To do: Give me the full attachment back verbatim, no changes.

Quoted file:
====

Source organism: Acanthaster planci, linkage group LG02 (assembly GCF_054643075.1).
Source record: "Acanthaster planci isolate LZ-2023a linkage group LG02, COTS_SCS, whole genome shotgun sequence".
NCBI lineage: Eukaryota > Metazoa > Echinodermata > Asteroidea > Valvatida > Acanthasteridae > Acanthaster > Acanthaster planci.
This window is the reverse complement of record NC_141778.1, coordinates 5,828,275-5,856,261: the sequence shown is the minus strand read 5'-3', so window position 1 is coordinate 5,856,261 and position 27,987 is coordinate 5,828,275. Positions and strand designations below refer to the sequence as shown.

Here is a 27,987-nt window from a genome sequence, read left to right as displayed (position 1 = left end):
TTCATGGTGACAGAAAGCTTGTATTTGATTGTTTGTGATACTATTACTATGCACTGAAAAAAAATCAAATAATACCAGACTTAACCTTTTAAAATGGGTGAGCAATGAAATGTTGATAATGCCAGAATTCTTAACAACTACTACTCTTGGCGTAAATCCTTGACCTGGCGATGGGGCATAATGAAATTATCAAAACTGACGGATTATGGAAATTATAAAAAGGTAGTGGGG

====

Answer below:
Source organism: Acanthaster planci, linkage group LG02 (assembly GCF_054643075.1).
Source record: "Acanthaster planci isolate LZ-2023a linkage group LG02, COTS_SCS, whole genome shotgun sequence".
NCBI lineage: Eukaryota > Metazoa > Echinodermata > Asteroidea > Valvatida > Acanthasteridae > Acanthaster > Acanthaster planci.
This window is the reverse complement of record NC_141778.1, coordinates 5,828,275-5,856,261: the sequence shown is the minus strand read 5'-3', so window position 1 is coordinate 5,856,261 and position 27,987 is coordinate 5,828,275. Positions and strand designations below refer to the sequence as shown.

Here is a 27,987-nt window from a genome sequence, read left to right as displayed (position 1 = left end):
TTCATGGTGACAGAAAGCTTGTATTTGATTGTTTGTGATACTATTACTATGCACTGAAAAAAAATCAAATAATACCAGACTTAACCTTTTAAAATGGGTGAGCAATGAAATGTTGATAATGCCAGAATTCTTAACAACTACTACTCTTGGCGTAAATCCTTGACCTGGCGATGGGGCATAATGAAATTATCAAAACTGACGGATTATGGAAATTATAAAAAGGTAGTGGGG